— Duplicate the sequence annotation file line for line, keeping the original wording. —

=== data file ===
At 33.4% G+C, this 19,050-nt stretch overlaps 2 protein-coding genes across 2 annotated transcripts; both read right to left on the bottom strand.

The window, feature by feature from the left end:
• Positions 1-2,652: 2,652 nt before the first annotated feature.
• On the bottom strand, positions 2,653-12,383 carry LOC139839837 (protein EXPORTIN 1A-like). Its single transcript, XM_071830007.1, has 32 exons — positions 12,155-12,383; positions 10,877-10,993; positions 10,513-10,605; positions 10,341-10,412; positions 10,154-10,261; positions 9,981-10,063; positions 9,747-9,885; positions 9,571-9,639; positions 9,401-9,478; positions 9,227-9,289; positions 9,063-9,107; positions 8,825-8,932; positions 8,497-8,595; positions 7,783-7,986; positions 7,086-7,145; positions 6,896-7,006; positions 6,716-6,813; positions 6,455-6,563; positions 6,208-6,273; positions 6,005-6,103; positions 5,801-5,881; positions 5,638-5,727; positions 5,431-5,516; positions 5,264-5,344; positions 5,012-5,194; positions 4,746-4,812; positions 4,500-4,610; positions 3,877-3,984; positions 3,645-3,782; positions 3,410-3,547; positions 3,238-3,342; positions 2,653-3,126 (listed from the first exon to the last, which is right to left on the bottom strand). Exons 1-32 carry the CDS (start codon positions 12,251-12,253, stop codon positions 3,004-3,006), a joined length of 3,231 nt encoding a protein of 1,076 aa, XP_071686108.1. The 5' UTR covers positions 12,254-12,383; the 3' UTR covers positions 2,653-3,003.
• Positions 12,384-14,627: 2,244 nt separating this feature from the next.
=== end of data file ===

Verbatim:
At 33.4% G+C, this 19,050-nt stretch overlaps 2 protein-coding genes across 2 annotated transcripts; both read right to left on the bottom strand.

The window, feature by feature from the left end:
• Positions 1-2,652: 2,652 nt before the first annotated feature.
• On the bottom strand, positions 2,653-12,383 carry LOC139839837 (protein EXPORTIN 1A-like). Its single transcript, XM_071830007.1, has 32 exons — positions 12,155-12,383; positions 10,877-10,993; positions 10,513-10,605; positions 10,341-10,412; positions 10,154-10,261; positions 9,981-10,063; positions 9,747-9,885; positions 9,571-9,639; positions 9,401-9,478; positions 9,227-9,289; positions 9,063-9,107; positions 8,825-8,932; positions 8,497-8,595; positions 7,783-7,986; positions 7,086-7,145; positions 6,896-7,006; positions 6,716-6,813; positions 6,455-6,563; positions 6,208-6,273; positions 6,005-6,103; positions 5,801-5,881; positions 5,638-5,727; positions 5,431-5,516; positions 5,264-5,344; positions 5,012-5,194; positions 4,746-4,812; positions 4,500-4,610; positions 3,877-3,984; positions 3,645-3,782; positions 3,410-3,547; positions 3,238-3,342; positions 2,653-3,126 (listed from the first exon to the last, which is right to left on the bottom strand). Exons 1-32 carry the CDS (start codon positions 12,251-12,253, stop codon positions 3,004-3,006), a joined length of 3,231 nt encoding a protein of 1,076 aa, XP_071686108.1. The 5' UTR covers positions 12,254-12,383; the 3' UTR covers positions 2,653-3,003.
• Positions 12,384-14,627: 2,244 nt separating this feature from the next.